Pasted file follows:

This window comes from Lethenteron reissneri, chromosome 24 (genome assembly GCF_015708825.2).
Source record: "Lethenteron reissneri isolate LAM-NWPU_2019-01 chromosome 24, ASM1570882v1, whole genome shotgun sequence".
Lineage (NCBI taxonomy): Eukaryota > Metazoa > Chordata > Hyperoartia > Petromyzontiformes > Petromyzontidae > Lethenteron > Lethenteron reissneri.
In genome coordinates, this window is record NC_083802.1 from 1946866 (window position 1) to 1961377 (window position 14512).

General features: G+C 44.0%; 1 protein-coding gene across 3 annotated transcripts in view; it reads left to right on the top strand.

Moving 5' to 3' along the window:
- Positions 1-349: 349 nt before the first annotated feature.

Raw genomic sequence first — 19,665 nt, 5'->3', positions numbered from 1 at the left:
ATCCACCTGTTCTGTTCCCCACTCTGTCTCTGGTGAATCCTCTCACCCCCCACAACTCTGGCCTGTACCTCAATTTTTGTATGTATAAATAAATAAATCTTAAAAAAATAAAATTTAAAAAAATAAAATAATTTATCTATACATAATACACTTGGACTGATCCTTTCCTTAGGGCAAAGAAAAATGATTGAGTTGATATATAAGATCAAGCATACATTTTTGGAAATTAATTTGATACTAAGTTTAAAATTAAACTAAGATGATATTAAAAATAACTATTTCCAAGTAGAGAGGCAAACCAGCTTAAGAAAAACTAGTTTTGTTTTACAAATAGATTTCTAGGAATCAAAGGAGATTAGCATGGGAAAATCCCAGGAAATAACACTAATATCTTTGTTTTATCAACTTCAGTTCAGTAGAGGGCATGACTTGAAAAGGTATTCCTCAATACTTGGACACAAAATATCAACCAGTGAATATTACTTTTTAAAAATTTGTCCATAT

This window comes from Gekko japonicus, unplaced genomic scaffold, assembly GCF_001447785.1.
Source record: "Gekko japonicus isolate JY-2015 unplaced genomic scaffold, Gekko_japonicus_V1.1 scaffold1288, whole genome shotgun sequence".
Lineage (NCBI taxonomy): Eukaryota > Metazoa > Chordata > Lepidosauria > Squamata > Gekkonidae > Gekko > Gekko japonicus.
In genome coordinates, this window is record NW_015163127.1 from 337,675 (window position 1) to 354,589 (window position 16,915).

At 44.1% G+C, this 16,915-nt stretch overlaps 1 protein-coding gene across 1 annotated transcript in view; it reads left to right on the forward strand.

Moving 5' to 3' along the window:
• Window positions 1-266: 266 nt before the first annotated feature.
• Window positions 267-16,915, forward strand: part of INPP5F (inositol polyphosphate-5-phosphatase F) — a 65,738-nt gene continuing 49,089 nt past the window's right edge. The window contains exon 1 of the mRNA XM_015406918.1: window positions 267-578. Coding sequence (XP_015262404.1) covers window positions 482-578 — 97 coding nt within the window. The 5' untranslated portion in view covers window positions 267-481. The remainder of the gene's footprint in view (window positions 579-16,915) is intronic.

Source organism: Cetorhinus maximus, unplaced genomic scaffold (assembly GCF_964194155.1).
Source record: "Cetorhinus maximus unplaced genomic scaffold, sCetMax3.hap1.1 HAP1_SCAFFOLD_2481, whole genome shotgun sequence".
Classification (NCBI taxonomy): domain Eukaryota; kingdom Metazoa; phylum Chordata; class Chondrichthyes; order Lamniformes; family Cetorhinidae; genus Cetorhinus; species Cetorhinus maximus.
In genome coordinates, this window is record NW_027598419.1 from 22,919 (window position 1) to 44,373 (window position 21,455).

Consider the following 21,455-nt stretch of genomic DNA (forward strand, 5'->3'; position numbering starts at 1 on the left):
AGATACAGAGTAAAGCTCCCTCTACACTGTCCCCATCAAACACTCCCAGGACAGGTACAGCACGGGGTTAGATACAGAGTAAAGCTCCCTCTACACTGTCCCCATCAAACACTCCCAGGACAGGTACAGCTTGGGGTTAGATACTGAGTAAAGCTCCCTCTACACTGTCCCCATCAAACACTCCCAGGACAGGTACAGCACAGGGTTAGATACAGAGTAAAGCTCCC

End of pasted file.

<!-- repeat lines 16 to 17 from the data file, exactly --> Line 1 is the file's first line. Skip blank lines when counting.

• Window positions 1-266: 266 nt before the first annotated feature.
• Window positions 267-16,915, forward strand: part of INPP5F (inositol polyphosphate-5-phosphatase F) — a 65,738-nt gene continuing 49,089 nt past the window's right edge. The window contains exon 1 of the mRNA XM_015406918.1: window positions 267-578. Coding sequence (XP_015262404.1) covers window positions 482-578 — 97 coding nt within the window. The 5' untranslated portion in view covers window positions 267-481. The remainder of the gene's footprint in view (window positions 579-16,915) is intronic.